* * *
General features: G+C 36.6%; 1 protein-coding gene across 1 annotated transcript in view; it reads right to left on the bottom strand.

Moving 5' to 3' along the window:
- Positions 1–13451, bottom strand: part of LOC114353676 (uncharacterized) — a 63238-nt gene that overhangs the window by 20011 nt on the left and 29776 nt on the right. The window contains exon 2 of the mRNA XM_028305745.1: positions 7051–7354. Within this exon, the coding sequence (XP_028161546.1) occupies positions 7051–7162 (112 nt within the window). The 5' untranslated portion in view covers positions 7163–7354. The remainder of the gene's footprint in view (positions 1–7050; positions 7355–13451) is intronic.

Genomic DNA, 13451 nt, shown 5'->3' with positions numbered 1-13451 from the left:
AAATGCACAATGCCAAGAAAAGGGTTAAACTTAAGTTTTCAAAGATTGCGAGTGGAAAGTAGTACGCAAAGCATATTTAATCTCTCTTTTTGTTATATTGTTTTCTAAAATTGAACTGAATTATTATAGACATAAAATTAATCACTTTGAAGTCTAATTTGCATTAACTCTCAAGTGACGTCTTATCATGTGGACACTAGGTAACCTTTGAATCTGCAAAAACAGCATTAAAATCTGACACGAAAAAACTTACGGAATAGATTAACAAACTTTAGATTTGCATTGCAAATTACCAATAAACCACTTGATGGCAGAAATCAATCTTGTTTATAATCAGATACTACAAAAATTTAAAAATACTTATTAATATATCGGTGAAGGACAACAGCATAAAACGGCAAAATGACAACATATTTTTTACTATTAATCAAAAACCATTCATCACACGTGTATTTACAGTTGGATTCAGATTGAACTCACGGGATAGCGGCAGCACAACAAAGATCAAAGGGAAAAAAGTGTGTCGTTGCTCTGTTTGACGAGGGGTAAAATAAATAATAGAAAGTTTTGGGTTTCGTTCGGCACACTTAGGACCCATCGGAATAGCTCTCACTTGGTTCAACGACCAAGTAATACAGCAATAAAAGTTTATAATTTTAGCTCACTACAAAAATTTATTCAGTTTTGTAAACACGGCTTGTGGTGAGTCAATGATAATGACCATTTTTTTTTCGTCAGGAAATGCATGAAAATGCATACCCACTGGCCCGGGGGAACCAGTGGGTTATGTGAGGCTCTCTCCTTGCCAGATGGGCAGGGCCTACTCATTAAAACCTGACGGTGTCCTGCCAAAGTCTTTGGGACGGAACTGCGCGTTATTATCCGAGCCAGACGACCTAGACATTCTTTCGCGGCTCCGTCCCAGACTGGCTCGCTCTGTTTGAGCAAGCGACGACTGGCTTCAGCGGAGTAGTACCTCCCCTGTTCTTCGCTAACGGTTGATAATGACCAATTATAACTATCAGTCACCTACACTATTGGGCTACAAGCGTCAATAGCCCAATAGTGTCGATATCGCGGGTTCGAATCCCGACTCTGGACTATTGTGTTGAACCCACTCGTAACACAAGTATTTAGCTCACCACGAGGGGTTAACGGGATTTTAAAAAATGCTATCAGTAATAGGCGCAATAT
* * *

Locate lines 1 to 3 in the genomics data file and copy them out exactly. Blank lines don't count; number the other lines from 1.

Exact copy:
General features: G+C 36.6%; 1 protein-coding gene across 1 annotated transcript in view; it reads right to left on the bottom strand.

Moving 5' to 3' along the window:
- Positions 1–13451, bottom strand: part of LOC114353676 (uncharacterized) — a 63238-nt gene that overhangs the window by 20011 nt on the left and 29776 nt on the right. The window contains exon 2 of the mRNA XM_028305745.1: positions 7051–7354. Within this exon, the coding sequence (XP_028161546.1) occupies positions 7051–7162 (112 nt within the window). The 5' untranslated portion in view covers positions 7163–7354. The remainder of the gene's footprint in view (positions 1–7050; positions 7355–13451) is intronic.